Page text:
Album of the Week - Grizzly Bear - Painted Ruins
One of my most admired bands of the last ten years has released the tricky third album with an effortless smile, Painted Ruins by Grizzly Bear. At the turn of the decade, the landmark ‘Veckatimest’ perhaps marked the rise of the hipster, that and the rise of a number of intelligent and sensitive bands like Fleet Foxes, The National and The War on Drugs. This lead to the pacey yet organic triumph called ‘Shields’, with an accompanying outtake LP of B Sides available a year later.
The wondrous thing about Grizzly Bear is the simply the musicianship. First to welcome you are those fabulous vocals, double tracked, drenched in spring reverb. The intonation and intimacy has been a trademark around which everything sits comfortably. The rehearsals that they must have gone through to get those harmonies sounding so smooth… it must have been relentless work, but how it has paid off.
Next, those oh-so fantastic guitars. Grizzly Bear made a name for themselves in the guitar world by dropping the electrics to all manner of unusual tunings, a favourite being E A C# F# A C (from low to high strings) – you should give it a go, it’s very interesting and a great way of redifining your playing. There’s an ever-evolving mix of vintage instruments, unusual pedals and fabulous psychedelic sounds, packing literally into every track of this new album. It’ll take you by surprise and yet seem so right.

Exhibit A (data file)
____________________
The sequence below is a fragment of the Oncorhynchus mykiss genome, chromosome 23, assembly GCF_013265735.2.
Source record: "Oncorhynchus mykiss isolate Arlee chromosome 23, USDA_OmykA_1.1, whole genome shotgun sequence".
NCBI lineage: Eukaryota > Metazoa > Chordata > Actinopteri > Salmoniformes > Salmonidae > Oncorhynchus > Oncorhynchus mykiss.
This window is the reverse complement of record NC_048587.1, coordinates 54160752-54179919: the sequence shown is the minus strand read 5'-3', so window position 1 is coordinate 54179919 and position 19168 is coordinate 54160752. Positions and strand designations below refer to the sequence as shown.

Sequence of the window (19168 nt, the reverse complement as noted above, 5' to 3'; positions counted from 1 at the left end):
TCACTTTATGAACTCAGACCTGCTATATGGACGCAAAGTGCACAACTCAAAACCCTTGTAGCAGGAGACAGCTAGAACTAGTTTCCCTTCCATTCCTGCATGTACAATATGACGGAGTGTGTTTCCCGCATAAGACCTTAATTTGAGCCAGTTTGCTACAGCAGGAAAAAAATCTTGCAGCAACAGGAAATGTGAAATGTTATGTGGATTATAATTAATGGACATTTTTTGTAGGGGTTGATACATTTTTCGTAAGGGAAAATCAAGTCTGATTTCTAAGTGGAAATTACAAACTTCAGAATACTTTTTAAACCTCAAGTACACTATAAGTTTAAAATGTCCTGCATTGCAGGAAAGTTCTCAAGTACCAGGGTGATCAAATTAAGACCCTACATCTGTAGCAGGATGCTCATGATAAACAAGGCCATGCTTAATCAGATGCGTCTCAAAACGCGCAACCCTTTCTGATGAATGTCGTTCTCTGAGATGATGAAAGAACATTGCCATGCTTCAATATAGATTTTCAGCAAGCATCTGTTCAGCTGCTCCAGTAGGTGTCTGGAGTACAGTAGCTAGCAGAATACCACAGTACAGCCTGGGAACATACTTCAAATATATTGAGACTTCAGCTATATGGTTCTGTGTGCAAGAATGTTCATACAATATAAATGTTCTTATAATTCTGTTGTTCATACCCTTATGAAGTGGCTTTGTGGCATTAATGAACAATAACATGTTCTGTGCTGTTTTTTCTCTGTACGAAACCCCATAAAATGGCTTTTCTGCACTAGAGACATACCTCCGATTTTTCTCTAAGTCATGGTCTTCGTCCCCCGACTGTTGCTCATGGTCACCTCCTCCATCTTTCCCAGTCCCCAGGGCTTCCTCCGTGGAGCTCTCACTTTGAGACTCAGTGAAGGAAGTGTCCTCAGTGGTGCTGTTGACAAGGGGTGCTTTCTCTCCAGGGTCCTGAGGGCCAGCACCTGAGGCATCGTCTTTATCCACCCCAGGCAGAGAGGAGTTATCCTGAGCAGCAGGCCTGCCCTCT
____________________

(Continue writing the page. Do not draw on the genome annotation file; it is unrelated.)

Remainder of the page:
The drums, the bass… the syncopated engine are just as tuned in as before. Antony Spencer and I always agree how The National are so damn good at intelligent rhythm and it is this confidence that the album is built upon. Soft, compressed, so economical and so ridiculously tight.
This is an album for the intelligent ear. It’s an unforgettable combination of immense song building talent and experimental musicianship, by a band that refuses to conform, a band focusing on growing its own profound and expansive sound. Forget likening them to anything you have heard before, other than their previous incarnations of the first two albums, which I cannot recommend enough. The mixing is superb, the stereo field is alive, unpredictable and rich, the vocals vivid. If you walked in the door and sat down naively expecting some indie sing along, then I suggest you park your preconceptions and learn how it’s done by some world-class players.
Some wont appreciate the constantly moving target of creative decisions the band take, but good art is never that straightforward.